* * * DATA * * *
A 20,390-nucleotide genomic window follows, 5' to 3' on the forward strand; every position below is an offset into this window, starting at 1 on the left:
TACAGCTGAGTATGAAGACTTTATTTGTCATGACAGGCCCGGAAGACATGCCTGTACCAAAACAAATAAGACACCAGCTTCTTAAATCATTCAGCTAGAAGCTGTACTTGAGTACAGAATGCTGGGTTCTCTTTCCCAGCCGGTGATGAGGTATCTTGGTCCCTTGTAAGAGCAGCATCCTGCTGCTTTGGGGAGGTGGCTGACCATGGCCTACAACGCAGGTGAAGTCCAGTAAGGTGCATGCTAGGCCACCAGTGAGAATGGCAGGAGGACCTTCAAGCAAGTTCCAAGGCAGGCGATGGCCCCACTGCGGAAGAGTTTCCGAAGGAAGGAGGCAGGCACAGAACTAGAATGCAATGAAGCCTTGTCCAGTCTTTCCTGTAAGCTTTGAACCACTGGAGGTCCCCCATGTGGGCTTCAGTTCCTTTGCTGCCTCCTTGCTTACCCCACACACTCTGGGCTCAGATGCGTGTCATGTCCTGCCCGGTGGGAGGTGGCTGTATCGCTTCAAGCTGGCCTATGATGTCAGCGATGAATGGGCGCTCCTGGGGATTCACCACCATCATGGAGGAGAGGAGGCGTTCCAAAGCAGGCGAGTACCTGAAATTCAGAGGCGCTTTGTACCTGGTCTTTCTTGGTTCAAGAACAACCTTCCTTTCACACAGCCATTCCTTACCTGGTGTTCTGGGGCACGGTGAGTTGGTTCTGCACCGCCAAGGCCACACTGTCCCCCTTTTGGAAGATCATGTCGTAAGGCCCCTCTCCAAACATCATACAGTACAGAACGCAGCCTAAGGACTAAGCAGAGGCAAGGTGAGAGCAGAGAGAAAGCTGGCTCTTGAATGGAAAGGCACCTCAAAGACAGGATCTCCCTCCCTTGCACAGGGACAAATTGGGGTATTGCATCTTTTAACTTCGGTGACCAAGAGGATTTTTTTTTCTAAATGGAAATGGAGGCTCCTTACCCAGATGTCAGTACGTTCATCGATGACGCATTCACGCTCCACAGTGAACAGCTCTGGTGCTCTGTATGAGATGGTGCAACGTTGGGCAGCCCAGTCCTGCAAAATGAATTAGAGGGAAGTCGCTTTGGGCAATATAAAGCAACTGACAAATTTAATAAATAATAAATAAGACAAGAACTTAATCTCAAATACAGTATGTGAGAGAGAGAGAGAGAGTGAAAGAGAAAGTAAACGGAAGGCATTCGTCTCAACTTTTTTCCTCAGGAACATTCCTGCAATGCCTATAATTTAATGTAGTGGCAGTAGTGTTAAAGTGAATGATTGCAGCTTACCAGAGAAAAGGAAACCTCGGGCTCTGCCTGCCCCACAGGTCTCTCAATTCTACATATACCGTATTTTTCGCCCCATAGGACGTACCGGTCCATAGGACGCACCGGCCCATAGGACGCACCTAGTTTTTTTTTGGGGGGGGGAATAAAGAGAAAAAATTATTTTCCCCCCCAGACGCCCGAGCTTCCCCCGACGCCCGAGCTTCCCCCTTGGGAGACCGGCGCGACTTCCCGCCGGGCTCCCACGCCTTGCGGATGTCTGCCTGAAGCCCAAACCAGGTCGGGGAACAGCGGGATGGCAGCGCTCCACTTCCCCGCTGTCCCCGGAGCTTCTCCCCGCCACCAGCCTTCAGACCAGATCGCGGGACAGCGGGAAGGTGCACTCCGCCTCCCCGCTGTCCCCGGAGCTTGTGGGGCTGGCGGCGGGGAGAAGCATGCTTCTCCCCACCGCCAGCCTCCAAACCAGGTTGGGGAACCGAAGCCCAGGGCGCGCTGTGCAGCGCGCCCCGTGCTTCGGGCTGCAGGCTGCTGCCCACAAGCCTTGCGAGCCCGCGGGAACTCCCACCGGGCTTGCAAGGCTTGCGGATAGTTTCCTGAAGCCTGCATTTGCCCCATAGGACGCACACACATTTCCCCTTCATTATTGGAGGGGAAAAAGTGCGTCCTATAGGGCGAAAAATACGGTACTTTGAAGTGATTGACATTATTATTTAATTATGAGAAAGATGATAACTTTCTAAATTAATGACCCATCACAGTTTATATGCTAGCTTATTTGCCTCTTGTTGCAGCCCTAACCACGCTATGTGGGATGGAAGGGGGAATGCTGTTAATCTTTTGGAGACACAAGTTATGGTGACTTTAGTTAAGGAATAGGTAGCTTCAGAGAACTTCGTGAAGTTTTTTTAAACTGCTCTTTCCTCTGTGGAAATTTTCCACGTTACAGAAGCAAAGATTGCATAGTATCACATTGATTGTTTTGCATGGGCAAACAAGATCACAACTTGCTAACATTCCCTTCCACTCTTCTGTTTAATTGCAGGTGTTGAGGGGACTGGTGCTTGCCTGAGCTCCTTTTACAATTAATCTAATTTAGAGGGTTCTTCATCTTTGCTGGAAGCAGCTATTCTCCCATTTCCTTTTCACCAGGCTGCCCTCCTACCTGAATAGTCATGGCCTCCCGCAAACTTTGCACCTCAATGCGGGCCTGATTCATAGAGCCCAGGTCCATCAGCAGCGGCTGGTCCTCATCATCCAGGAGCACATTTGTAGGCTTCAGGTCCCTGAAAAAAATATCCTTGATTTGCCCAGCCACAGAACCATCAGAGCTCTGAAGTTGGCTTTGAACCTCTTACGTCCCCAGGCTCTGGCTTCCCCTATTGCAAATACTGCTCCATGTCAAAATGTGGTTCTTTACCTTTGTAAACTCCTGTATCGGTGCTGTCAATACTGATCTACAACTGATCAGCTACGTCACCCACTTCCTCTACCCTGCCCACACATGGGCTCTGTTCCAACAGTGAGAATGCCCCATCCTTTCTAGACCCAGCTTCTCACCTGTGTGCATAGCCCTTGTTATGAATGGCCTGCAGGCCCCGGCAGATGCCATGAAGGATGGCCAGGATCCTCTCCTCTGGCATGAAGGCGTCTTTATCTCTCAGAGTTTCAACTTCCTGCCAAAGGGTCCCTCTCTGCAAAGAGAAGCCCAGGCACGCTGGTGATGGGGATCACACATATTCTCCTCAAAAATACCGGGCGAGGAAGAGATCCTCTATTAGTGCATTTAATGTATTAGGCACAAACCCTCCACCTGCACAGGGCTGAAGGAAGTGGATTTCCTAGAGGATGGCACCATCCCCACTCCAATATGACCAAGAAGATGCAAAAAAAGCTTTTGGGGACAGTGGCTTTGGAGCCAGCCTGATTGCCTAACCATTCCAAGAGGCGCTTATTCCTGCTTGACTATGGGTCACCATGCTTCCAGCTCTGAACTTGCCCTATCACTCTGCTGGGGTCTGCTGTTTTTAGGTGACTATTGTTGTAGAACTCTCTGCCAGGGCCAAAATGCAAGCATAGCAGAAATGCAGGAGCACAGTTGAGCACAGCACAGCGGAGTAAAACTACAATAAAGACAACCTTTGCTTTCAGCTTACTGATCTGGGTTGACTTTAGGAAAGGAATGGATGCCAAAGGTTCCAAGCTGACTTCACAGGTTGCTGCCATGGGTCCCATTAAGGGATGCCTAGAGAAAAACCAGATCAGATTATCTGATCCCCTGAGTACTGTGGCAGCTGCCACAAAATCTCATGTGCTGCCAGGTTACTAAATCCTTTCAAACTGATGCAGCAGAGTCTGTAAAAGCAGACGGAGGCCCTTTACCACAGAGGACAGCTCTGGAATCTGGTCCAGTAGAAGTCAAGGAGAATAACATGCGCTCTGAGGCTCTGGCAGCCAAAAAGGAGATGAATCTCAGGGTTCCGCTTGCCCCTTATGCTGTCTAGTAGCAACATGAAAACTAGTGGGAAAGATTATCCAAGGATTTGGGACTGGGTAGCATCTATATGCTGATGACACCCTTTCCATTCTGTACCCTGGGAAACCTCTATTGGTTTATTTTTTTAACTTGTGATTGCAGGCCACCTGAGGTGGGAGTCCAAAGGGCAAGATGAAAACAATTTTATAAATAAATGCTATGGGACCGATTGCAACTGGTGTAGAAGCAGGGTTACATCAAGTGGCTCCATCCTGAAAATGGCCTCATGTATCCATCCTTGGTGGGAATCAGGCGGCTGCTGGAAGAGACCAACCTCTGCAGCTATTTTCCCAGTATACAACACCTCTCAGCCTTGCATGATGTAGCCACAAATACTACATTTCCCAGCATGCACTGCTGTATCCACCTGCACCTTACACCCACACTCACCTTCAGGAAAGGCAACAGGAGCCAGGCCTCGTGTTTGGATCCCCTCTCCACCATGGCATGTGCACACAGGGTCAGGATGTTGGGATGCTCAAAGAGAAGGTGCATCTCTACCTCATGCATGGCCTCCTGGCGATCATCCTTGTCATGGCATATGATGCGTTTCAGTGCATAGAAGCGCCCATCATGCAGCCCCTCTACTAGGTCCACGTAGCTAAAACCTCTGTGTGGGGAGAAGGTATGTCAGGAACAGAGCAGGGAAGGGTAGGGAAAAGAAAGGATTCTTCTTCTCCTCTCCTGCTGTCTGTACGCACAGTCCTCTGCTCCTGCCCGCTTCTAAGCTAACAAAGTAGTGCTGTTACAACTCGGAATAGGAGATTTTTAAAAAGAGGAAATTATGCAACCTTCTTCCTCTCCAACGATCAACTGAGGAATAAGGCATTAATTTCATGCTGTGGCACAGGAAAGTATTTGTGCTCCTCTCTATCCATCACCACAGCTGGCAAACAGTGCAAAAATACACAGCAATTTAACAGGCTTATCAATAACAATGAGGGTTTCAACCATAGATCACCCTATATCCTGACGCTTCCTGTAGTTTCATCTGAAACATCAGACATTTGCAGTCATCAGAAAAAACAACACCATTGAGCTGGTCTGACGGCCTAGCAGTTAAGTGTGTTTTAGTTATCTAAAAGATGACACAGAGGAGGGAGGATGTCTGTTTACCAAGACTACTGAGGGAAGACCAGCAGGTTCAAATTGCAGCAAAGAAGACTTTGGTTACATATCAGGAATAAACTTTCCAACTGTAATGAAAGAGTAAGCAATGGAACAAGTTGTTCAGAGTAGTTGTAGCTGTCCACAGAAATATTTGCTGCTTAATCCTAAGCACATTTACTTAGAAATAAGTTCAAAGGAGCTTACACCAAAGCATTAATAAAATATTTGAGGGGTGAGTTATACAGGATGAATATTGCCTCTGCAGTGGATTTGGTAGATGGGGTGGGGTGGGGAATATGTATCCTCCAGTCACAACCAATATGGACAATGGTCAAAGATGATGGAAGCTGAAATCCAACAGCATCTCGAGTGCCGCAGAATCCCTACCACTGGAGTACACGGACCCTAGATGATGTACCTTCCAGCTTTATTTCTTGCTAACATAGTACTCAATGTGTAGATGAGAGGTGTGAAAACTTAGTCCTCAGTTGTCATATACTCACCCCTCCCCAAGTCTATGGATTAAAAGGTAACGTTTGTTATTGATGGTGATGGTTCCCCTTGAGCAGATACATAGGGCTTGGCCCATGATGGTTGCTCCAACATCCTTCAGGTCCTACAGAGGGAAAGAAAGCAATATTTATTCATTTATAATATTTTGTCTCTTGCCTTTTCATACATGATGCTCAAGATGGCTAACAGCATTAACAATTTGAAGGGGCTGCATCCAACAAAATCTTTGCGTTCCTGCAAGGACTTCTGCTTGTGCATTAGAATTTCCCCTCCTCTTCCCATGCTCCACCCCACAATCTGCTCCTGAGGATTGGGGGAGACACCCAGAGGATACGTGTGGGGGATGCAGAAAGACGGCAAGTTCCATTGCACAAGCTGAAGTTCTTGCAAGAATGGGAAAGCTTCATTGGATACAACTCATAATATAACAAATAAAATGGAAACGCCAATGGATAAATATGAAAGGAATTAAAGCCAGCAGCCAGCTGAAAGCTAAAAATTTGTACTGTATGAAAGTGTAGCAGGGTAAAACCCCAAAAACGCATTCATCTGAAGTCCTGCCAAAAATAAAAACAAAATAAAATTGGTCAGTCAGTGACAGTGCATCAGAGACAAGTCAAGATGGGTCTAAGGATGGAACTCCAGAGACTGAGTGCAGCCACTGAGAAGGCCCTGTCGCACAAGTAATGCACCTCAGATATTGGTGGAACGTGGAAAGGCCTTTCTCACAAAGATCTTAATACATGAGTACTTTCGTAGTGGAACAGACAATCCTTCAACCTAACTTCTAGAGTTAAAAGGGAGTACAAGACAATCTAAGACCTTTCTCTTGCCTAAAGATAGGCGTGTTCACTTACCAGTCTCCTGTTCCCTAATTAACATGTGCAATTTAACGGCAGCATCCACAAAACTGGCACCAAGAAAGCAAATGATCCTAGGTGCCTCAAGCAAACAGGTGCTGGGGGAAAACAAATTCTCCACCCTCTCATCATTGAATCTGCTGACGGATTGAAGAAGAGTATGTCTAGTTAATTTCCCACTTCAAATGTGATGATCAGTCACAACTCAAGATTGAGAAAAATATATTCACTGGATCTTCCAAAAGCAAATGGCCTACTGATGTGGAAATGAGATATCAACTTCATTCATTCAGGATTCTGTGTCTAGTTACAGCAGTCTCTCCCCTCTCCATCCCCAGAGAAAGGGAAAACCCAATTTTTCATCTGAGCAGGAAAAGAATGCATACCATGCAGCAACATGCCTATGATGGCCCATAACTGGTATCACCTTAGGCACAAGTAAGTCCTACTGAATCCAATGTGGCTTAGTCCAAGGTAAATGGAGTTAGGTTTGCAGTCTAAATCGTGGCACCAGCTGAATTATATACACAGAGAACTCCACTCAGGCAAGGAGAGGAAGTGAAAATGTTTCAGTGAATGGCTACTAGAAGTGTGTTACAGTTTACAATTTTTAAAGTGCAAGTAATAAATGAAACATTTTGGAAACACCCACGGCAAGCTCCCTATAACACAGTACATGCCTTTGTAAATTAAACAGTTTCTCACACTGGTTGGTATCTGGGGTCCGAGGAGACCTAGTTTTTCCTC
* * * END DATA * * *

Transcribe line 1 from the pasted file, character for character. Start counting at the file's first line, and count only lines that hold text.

A 20,390-nucleotide genomic window follows, 5' to 3' on the forward strand; every position below is an offset into this window, starting at 1 on the left: